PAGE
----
Over the past few months, the campaign to drive up entry level wages has gained a huge amount of momentum – a momentum which will begin trickling down to the hotel industry over the next few months. Hoteliers need to prepare themselves for higher wages taking a big bite into their profit in 2016.
Last year, after failed attempts, worker activists realized they had almost no hope of an increase in the national minimum wage (which has been $7.25 since 2009) passing Congress. They largely gave up on their fight for a national increase and instead, replaced it with a two front war that has been much more successful:
1. Local and State Government Action – The campaign started small-scale to get local leaders throughout the country to increase local minimum wages. This movement has continued to gain steam as markets like Los Angeles and Seattle are now phasing in $15.00 per hour minimum wages. From this, you can expect more and more cities to pass their own minimum wage increases.
2. Corporate Action – Walmart, the nation’s largest private employer), made huge news in April by agreeing to phase in a $10.00 minimum wage by 2016 and raised pay for an entry level department manager to $15.00 per hour. Target and TJX (owner of TJ Maxx and Marshalls) followed with a similar commitment within days. Aetna (a healthcare and employee benefits company) announced a $16.00 per hour minimum wage for its workers. Many other large companies have since announced plans for their own wage increases over the next year, and this momentum will continue due to a combination of both altruistic and PR pressure to ‘pay employees fairly.’
Contributing to this momentum is the fact that minimum wage increases are very popular with the general public. In a recent Pew Research poll, 73% of Americans said they supported a $10.10 minimum wage. Last month a national survey found that 63% of Americans support a $15.00 minimum wage.
Keep in mind, it doesn’t stop there; increasing the minimum wage has effects on other wages, as well. As the minimum wage increases and unemployment continues to fall (leaving a shortage of qualified workers), the market wage for entry level employees is driven up. The market wage is the lowest wage that an employer can pay and keep the quality of employees that they need to operate, and thus needs to be raised in order to remain a competitive employer.
The Impact on Hotels
Hotels have mostly flown under the radar of being pressured to increase wages. This is probably due to a combination of the fact that most hotel employees work for private owners or management companies who are harder to target and the fact that companies like Walmart and McDonald’s are bigger targets that are easier to vilify.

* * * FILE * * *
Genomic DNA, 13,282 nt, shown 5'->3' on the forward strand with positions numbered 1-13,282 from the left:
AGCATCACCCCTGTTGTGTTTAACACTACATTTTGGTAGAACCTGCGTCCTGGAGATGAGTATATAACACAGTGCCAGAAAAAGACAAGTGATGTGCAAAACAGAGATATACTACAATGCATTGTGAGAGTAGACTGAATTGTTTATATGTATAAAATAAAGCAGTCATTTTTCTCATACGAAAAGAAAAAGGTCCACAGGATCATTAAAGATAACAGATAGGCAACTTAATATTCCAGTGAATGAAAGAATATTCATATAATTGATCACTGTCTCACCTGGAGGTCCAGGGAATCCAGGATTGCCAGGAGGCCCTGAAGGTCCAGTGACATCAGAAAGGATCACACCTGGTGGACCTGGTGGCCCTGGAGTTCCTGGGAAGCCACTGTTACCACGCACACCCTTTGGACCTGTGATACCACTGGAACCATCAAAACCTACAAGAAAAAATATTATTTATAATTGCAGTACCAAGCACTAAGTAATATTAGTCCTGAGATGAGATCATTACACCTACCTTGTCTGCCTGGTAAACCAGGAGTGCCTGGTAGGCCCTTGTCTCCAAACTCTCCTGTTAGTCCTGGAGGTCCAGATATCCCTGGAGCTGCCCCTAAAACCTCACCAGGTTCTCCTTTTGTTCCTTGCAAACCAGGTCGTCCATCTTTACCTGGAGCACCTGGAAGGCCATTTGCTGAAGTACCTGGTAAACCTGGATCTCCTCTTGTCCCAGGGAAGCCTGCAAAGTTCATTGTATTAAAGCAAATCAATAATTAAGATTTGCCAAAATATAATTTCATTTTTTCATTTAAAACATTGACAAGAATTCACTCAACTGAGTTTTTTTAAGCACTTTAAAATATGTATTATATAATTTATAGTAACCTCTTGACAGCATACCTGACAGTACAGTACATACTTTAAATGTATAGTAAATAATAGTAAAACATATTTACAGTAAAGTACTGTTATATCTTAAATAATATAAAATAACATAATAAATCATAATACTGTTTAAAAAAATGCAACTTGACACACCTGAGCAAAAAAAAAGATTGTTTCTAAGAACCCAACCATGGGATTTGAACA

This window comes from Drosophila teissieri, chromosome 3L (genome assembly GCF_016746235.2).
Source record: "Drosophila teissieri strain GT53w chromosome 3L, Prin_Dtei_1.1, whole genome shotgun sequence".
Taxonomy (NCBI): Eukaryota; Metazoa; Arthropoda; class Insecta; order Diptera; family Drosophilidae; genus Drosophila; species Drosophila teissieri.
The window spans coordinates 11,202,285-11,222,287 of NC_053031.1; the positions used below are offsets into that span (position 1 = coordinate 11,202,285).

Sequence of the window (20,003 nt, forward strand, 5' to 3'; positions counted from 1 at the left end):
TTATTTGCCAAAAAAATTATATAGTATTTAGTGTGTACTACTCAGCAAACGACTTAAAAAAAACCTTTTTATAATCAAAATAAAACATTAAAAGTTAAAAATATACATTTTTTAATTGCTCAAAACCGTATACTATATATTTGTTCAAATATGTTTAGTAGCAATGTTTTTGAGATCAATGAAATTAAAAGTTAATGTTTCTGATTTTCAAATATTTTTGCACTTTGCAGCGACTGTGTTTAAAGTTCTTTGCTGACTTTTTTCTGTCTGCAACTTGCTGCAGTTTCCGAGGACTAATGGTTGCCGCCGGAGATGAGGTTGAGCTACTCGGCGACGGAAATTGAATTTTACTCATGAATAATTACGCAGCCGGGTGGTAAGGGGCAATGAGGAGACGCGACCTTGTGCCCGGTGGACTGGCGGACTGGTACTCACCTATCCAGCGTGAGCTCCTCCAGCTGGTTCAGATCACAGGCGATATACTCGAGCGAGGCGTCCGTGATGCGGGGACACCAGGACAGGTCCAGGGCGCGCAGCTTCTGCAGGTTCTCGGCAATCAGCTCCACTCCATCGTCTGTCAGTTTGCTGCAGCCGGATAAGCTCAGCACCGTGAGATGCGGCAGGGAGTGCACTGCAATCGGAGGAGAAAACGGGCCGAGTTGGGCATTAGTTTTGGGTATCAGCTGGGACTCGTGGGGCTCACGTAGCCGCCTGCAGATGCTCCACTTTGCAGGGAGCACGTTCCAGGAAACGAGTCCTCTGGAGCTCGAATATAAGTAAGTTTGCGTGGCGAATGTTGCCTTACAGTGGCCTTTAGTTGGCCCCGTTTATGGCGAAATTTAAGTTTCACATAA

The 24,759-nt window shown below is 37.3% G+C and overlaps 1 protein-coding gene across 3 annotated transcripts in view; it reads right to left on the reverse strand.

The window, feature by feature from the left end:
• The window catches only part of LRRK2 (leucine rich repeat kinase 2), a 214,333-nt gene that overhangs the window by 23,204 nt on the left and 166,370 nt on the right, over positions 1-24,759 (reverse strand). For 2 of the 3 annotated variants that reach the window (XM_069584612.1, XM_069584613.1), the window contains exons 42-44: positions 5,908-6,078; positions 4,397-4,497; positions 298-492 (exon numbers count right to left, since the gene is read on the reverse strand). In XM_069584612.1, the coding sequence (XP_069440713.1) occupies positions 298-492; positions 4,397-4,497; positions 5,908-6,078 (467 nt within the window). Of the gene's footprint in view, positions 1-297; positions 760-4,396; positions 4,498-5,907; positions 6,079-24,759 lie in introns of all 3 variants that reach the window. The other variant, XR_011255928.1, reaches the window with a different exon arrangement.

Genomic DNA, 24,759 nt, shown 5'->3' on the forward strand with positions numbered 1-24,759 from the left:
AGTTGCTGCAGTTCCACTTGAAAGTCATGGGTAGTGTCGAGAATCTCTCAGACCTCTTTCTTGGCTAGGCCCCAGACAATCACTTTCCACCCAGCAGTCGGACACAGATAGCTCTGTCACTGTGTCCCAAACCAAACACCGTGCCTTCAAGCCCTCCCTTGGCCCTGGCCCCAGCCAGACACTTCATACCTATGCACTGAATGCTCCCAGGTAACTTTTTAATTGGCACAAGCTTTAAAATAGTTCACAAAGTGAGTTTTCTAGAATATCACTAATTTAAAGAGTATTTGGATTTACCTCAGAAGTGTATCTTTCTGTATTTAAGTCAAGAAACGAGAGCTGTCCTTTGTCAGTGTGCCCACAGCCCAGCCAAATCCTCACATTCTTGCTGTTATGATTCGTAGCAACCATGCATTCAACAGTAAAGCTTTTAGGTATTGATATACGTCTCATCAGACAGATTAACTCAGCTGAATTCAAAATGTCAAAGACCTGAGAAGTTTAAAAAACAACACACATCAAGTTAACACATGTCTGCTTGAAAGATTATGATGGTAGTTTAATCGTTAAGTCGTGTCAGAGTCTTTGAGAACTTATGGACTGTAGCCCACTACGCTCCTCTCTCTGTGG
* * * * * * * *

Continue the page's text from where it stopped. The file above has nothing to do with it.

Look for this to change in 2016. Hotels will have to start to increase wages at a much faster rate because they simply will not be competitive employers if they don’t.
We recommend the following for hotels:
1. Budget for higher wages.
Most hotels should expect to increase line level wage rates by an unusually high percentage compared with recent trends. Hotels whose average wages are on the lower end of the market, should expect the biggest increases. If they don’t, they will eventually fall victim to higher turnover and be in a less competitive position for hiring qualified workers.
2. Be proactive with increasing pay.
It’s no secret that the most desirable employees have the most opportunities for finding better pay. There will soon be so much news about pay increases that it will be more important than ever to get ahead of the curve and recognize your most valued employees with increases to keep them from looking into other employment elsewhere.
3. Show your staff the path to success.
Most employees don’t want to jump to a new employer. When you have a good employee, you need to show them that they can build a career with you. Give them a path to earning more money in exchange for becoming more valuable through cross-training to new jobs or higher productivity.
4. Manage to your labor standards.
We routinely see hotels that either do not provide their front line managers labor standards for every position on property or they do not require their managers to schedule to those standards. This is inefficient management that a hotel management company could get away with when wage rates were largely stagnant; however, these companies will see a big hit to their house profit if they do not adopt sound labor management practices. If you’re not managing your labor standards, be sure to contact us to see how our software makes it easy to do so.
In situations like this, it’s very important to be proactive rather than reactive. Economically and practically, it’s in your best interest to plan for wage increases to keep valued employees than to have to hire and train potentially less qualified employees.